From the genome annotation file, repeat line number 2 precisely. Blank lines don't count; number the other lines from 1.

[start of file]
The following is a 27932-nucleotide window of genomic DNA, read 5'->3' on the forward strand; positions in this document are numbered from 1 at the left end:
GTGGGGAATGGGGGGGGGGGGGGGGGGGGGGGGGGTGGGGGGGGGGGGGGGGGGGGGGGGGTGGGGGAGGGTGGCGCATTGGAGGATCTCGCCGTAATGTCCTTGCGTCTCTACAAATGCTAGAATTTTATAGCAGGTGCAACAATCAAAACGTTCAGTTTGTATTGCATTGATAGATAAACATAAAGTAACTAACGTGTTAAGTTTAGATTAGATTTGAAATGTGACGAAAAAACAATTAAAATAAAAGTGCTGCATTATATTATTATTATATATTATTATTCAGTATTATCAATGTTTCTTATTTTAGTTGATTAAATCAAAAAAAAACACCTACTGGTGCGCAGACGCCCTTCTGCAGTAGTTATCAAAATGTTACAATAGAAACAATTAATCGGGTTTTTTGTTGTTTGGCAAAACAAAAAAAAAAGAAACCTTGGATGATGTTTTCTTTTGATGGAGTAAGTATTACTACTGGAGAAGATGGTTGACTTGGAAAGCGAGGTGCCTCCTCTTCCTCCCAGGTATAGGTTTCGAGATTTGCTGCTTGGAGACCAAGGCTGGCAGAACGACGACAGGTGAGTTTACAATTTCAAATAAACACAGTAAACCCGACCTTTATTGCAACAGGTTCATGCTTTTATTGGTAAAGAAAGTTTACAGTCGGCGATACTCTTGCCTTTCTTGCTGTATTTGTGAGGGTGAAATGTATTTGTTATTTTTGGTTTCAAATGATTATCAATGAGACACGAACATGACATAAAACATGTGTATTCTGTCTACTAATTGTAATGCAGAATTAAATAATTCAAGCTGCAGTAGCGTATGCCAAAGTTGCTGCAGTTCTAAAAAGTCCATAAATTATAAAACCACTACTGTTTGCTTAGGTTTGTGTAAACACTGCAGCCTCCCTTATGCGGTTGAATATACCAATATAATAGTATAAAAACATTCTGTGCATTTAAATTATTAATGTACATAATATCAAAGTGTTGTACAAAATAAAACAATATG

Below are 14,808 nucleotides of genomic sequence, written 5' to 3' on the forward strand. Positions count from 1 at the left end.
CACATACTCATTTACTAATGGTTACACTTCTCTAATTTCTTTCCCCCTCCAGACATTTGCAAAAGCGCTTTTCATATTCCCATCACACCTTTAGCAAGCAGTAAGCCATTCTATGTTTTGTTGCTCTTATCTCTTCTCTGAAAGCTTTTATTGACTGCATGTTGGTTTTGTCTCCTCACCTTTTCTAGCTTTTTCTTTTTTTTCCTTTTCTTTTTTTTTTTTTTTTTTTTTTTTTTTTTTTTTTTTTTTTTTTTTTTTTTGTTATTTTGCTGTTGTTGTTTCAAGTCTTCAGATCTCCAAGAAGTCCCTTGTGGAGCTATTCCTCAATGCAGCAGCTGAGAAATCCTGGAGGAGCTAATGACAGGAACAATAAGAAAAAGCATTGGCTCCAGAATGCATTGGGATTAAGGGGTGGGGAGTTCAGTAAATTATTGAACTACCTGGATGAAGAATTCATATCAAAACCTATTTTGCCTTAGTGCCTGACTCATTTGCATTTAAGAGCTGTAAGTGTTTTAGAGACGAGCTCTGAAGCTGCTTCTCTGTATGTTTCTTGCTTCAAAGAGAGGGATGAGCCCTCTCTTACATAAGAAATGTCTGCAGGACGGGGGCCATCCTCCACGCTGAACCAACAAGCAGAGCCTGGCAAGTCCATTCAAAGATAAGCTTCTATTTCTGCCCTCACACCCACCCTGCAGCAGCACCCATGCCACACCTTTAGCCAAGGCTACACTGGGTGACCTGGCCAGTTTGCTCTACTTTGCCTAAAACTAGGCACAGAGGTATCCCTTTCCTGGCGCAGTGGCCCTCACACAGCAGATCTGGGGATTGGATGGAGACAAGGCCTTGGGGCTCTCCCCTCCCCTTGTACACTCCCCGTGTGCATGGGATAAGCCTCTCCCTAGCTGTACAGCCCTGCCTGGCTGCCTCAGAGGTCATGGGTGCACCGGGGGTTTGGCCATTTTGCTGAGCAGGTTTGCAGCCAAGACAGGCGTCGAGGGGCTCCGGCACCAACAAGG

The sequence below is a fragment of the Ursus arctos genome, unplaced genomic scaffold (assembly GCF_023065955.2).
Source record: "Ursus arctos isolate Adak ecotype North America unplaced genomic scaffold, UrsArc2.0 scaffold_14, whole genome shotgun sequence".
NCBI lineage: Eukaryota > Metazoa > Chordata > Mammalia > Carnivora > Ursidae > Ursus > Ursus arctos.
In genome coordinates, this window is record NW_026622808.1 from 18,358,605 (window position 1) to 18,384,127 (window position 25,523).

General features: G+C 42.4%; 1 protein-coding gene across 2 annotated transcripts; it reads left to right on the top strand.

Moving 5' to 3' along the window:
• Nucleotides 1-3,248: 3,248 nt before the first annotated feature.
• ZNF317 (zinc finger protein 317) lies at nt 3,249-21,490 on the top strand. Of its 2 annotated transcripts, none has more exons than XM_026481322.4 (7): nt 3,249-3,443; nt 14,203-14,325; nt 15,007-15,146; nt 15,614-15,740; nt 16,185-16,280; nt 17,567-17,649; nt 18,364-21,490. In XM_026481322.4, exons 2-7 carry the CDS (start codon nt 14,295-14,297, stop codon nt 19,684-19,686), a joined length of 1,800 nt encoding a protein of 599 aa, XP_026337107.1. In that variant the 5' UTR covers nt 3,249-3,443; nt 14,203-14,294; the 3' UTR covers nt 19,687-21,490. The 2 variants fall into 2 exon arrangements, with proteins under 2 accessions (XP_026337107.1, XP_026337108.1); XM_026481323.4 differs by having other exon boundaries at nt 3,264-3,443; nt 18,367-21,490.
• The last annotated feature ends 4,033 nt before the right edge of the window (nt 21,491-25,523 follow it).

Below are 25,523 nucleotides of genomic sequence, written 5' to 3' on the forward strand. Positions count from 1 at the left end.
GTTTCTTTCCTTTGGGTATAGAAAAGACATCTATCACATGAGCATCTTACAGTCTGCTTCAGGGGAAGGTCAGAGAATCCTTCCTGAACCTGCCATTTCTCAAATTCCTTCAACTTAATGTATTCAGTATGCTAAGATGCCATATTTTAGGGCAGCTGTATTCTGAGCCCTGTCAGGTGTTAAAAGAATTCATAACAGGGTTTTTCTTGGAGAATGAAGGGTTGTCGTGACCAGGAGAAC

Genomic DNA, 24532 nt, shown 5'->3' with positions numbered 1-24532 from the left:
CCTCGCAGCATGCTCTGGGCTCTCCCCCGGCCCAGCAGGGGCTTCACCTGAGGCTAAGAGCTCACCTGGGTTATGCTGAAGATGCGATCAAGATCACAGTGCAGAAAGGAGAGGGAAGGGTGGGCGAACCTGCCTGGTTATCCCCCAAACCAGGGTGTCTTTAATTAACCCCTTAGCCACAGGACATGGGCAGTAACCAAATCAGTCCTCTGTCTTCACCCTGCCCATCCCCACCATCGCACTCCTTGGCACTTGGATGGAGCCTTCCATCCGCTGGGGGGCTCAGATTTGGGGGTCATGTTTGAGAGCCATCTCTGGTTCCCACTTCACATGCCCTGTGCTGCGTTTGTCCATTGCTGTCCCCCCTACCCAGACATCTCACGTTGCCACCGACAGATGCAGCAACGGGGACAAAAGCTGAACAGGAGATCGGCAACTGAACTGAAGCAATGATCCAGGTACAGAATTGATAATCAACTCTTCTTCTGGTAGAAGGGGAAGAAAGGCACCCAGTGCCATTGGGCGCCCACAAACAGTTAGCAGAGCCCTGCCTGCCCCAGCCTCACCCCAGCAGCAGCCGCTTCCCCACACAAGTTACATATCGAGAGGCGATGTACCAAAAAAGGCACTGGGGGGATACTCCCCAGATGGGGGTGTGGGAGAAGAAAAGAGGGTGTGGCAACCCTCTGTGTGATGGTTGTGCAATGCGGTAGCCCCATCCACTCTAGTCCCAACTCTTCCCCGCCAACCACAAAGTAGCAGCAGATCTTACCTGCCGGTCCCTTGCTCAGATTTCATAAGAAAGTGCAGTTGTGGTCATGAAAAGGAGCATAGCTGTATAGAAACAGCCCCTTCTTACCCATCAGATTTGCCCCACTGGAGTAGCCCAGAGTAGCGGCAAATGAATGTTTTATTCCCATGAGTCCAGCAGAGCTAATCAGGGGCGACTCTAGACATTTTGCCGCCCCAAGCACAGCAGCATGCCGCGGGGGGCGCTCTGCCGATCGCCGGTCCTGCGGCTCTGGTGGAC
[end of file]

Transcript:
GTGGGGAATGGGGGGGGGGGGGGGGGGGGGGGGGGTGGGGGGGGGGGGGGGGGGGGGGGGGTGGGGGAGGGTGGCGCATTGGAGGATCTCGCCGTAATGTCCTTGCGTCTCTACAAATGCTAGAATTTTATAGCAGGTGCAACAATCAAAACGTTCAGTTTGTATTGCATTGATAGATAAACATAAAGTAACTAACGTGTTAAGTTTAGATTAGATTTGAAATGTGACGAAAAAACAATTAAAATAAAAGTGCTGCATTATATTATTATTATATATTATTATTCAGTATTATCAATGTTTCTTATTTTAGTTGATTAAATCAAAAAAAAACACCTACTGGTGCGCAGACGCCCTTCTGCAGTAGTTATCAAAATGTTACAATAGAAACAATTAATCGGGTTTTTTGTTGTTTGGCAAAACAAAAAAAAAAGAAACCTTGGATGATGTTTTCTTTTGATGGAGTAAGTATTACTACTGGAGAAGATGGTTGACTTGGAAAGCGAGGTGCCTCCTCTTCCTCCCAGGTATAGGTTTCGAGATTTGCTGCTTGGAGACCAAGGCTGGCAGAACGACGACAGGTGAGTTTACAATTTCAAATAAACACAGTAAACCCGACCTTTATTGCAACAGGTTCATGCTTTTATTGGTAAAGAAAGTTTACAGTCGGCGATACTCTTGCCTTTCTTGCTGTATTTGTGAGGGTGAAATGTATTTGTTATTTTTGGTTTCAAATGATTATCAATGAGACACGAACATGACATAAAACATGTGTATTCTGTCTACTAATTGTAATGCAGAATTAAATAATTCAAGCTGCAGTAGCGTATGCCAAAGTTGCTGCAGTTCTAAAAAGTCCATAAATTATAAAACCACTACTGTTTGCTTAGGTTTGTGTAAACACTGCAGCCTCCCTTATGCGGTTGAATATACCAATATAATAGTATAAAAACATTCTGTGCATTTAAATTATTAATGTACATAATATCAAAGTGTTGTACAAAATAAAACAATATG